Chinese officials have been stalling meetings on cross-strait cooperation with their Taiwanese counterparts since President Tsai Ing-wen (蔡英文) assumed office in May last year, hindering collaboration, officials familiar with the issue said yesterday.
During former president Ma Ying-jeou’s (馬英九) term, Taipei and Beijing signed 23 agreements to promote collaboration in the areas of travel, air and sea freight, postal services, economy and finance, food safety, nuclear energy and curbing criminal activities, of which 21 took effect before Tsai took office.
Despite Tsai’s pledge to retain the agreements and China’s Taiwan Affairs Office Minister Zhang Zhijun’s (張志軍) statement that no changes would be made, Chinese officials have been delaying meetings that were mandated by the agreements, citing an “unpleasant atmosphere,” said the officials, who declined to be named.
At present, the only agreement that is proceeding normally is the postal service agreement, with the lack of progress a blow for Tsai’s policy of maintaining the “status quo” across the Taiwan Strait, the officials said.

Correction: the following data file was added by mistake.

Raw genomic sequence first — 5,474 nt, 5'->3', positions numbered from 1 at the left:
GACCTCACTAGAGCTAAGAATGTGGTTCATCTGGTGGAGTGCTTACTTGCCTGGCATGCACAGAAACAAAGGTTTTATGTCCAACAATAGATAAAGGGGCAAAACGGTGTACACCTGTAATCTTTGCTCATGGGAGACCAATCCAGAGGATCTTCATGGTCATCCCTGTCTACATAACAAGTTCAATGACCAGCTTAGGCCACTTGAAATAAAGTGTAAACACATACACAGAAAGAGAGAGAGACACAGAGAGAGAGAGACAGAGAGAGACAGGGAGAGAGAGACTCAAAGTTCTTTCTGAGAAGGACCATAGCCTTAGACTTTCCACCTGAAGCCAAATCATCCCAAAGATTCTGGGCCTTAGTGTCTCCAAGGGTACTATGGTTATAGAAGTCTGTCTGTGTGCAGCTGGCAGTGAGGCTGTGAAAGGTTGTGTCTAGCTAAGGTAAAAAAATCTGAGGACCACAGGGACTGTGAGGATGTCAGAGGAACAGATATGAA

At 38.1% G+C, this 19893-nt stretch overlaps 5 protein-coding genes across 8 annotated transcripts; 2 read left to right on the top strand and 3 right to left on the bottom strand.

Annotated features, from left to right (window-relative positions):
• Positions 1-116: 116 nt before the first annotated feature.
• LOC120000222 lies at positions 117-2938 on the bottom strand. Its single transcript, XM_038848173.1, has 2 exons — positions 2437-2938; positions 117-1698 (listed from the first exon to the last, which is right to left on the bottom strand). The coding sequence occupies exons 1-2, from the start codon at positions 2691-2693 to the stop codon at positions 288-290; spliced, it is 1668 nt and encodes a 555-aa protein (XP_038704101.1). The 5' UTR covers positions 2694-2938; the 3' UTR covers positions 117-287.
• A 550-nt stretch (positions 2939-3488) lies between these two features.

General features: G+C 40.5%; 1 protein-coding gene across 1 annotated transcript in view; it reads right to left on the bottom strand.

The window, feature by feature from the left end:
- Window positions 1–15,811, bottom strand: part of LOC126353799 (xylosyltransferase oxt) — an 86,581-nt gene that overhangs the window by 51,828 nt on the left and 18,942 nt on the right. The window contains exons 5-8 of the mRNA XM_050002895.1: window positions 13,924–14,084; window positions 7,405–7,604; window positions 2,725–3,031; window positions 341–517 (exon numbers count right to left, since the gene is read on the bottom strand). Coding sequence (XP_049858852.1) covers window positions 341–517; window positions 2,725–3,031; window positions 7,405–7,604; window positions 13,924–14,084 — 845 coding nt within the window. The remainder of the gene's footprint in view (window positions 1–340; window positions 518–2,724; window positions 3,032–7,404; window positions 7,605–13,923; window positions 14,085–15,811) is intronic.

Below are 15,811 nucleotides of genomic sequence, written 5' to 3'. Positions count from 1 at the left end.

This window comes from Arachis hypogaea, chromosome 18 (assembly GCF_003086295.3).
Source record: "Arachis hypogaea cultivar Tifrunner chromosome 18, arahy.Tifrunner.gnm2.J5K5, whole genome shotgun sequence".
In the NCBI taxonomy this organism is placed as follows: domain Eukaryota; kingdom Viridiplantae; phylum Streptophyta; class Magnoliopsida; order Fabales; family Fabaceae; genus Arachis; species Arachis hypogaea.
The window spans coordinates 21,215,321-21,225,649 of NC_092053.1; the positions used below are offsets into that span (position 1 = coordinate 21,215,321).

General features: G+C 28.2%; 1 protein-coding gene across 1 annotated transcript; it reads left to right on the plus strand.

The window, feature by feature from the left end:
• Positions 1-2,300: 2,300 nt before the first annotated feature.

As Chinese officials have delayed a majority of meetings with their Taiwanese counterparts, the only viable channels for cross-strait communication have become the telephone and the fax, they said.
As a result, they said that officials on both sides have worked out an alternative to addressing issues concerning people on both sides of the Taiwan Strait: Talking to one another on the sidelines of international seminars.
Since Tsai took office, China has been sending lower-level officials to attend meetings held in Taiwan, while the levels of officials tasked by Tsai’s administration with meeting Chinese officials have remained the same as in the Ma administration, sources said.
However, due to a restriction imposed by Beijing, high-ranking officials, such as ministers, deputy ministers and secretary-generals for the central government, are barred from attending meetings in China, sources said, adding that the Mainland Affairs Council bears the brunt of the restriction, as only division heads or lower-ranked officials are allowed to visit China.
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